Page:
A lot of people don’t bother using password managers, and most people’s passwords are terrible. Poor passwords lead to poor security. Microsoft’s making it easier to batten down the hatches by letting you sign into its services using two new methods that don’t require a user name or password.
Starting Tuesday you can sign into your Microsoft Account using either Windows Hello biometric security or a physical security key, the company announced. (You could already use the Microsoft Authenticator app for passwordless sign-on, as well.) The page for a compatible Yubico key says the passwordless authentication works on Outlook, Office, Skype, OneDrive, Xbox Live, Bing, the Microsoft Store, and Windows itself. That’s pretty much everywhere you’d use a Microsoft Account online.
“How do Windows Hello and FIDO2 devices implement this? Based on the capabilities of your Windows 10 device, you will either have a built-in secure enclave, known as a hardware trusted platform module (TPM) or a software TPM,” Microsoft corporate vice president Alex Simons said in the post announcing the feature. “The TPM stores the private key, which requires either your face, fingerprint, or PIN to unlock it. Similarly, a FIDO2 device, like a security key, is a small external device with its own built-in secure enclave that stores the private key and requires the biometric or PIN to unlock it. Both options offer two-factor authentication in one step, requiring both a registered device and a biometric or PIN to successfully sign in.”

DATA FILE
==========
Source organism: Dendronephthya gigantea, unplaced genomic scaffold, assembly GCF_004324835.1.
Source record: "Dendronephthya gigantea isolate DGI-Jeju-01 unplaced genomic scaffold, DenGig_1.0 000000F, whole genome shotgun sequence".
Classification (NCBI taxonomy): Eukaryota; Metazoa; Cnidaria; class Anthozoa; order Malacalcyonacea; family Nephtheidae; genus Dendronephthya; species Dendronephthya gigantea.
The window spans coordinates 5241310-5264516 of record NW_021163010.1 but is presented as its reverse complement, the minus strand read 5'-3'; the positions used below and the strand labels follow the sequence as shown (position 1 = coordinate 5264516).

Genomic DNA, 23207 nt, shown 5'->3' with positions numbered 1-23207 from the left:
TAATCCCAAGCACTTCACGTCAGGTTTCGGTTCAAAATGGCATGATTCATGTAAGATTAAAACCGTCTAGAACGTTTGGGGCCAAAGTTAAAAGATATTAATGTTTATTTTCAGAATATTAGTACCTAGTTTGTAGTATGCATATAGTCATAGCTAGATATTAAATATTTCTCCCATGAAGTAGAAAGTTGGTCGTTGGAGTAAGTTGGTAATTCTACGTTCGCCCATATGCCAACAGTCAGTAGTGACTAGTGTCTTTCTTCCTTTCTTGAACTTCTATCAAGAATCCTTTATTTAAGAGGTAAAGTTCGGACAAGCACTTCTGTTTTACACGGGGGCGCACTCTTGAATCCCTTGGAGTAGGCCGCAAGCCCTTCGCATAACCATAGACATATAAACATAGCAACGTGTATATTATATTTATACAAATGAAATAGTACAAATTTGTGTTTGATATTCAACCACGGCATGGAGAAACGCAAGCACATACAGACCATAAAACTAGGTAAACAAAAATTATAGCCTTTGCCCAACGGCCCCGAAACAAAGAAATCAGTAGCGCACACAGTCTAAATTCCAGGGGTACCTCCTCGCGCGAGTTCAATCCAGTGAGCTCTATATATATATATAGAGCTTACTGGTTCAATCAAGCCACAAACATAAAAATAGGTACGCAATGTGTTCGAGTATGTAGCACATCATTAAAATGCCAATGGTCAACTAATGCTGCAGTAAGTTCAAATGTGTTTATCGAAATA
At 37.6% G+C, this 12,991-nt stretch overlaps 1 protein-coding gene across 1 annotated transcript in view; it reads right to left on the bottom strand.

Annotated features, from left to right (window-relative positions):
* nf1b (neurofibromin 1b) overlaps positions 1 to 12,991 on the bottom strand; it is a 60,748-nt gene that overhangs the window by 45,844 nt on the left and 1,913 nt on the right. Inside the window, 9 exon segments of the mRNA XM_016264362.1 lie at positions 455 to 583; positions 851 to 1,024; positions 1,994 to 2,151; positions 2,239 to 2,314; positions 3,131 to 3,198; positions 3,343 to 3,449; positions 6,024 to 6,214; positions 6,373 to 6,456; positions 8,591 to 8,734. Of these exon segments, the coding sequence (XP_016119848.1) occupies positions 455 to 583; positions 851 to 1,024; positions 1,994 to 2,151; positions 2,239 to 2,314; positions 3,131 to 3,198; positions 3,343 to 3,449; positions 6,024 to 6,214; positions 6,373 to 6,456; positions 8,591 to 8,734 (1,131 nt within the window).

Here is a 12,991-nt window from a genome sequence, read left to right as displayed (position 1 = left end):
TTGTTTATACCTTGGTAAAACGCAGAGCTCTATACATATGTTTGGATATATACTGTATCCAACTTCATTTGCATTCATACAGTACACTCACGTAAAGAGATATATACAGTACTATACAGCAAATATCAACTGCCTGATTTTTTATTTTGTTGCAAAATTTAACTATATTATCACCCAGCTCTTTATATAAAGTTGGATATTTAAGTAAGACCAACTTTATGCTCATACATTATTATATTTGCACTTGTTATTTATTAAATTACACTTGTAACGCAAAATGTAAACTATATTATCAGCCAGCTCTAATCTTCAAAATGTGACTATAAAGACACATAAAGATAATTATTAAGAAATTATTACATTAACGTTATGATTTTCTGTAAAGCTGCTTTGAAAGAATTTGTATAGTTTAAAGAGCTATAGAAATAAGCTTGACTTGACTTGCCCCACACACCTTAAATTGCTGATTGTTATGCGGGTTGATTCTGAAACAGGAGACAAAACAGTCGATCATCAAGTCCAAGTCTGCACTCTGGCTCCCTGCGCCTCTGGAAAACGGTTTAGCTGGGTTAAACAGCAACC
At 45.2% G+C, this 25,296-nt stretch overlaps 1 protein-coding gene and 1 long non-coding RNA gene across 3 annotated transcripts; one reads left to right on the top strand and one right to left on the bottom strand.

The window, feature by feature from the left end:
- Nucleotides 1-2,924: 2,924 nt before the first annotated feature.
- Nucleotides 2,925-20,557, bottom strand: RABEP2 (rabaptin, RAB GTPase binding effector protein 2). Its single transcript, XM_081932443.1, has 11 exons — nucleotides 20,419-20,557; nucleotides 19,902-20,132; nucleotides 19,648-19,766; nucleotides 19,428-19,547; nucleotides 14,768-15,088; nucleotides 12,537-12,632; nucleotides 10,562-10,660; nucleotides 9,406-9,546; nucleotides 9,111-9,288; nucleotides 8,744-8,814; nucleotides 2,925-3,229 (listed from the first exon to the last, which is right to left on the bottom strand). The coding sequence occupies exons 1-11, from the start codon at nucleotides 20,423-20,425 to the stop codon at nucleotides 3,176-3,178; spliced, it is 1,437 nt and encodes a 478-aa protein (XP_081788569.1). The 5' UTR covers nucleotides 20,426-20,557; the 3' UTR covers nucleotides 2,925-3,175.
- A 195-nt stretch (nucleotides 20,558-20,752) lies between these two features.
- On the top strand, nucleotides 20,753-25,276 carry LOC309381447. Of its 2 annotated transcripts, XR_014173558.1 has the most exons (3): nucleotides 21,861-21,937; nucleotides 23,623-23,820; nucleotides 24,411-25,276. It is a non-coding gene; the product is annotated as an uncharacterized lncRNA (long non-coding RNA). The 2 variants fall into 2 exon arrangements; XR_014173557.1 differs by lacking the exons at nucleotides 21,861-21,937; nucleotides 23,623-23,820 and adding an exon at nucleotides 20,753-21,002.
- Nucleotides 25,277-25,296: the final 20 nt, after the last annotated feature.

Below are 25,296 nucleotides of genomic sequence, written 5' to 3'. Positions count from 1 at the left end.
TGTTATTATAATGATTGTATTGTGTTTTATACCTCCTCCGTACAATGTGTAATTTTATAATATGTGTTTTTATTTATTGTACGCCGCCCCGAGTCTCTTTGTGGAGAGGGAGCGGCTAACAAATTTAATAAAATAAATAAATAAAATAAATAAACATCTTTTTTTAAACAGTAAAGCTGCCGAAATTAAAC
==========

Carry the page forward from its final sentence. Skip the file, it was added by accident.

You can get started with Microsoft’s passwordless authentication by setting up Windows Hello on your computer, or by registering your physical security key in the Security > More security > Windows Hello and security keys section of your Microsoft Account page while using the Edge browser.
Why this matters: Eliminating the need to use passwords eliminates the temptation to get lazy and reuse weak passwords—a huge boon in these breach-tastic days. And if you’re using a passwordless sign-in option for your Microsoft Account, you’ll be much more likely to identify phishing attempts, too. If you click a link and it asks for your login information, it’s probably not legit.